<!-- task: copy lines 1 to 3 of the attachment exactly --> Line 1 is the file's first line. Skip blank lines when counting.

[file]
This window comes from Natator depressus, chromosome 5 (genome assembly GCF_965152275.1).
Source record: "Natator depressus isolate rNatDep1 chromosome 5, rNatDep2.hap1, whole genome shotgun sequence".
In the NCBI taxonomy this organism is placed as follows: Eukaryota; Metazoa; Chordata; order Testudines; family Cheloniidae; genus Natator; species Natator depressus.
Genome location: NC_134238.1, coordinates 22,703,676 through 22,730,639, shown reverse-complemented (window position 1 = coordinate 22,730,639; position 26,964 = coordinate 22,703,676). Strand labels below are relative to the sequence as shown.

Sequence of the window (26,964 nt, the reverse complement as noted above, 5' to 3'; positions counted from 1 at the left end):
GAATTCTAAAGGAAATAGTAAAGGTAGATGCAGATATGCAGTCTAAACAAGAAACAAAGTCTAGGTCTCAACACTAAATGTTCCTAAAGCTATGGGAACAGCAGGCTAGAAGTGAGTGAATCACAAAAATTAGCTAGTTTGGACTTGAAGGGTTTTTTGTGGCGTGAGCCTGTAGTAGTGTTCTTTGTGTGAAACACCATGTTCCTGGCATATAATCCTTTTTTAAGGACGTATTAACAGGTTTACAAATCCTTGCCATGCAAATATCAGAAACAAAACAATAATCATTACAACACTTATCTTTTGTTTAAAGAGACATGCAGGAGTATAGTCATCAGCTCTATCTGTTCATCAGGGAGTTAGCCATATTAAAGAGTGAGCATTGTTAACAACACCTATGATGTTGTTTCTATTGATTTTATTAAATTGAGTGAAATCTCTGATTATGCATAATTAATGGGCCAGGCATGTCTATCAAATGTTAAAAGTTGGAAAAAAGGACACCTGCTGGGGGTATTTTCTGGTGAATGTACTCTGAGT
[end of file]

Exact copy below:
This window comes from Natator depressus, chromosome 5 (genome assembly GCF_965152275.1).
Source record: "Natator depressus isolate rNatDep1 chromosome 5, rNatDep2.hap1, whole genome shotgun sequence".
In the NCBI taxonomy this organism is placed as follows: Eukaryota; Metazoa; Chordata; order Testudines; family Cheloniidae; genus Natator; species Natator depressus.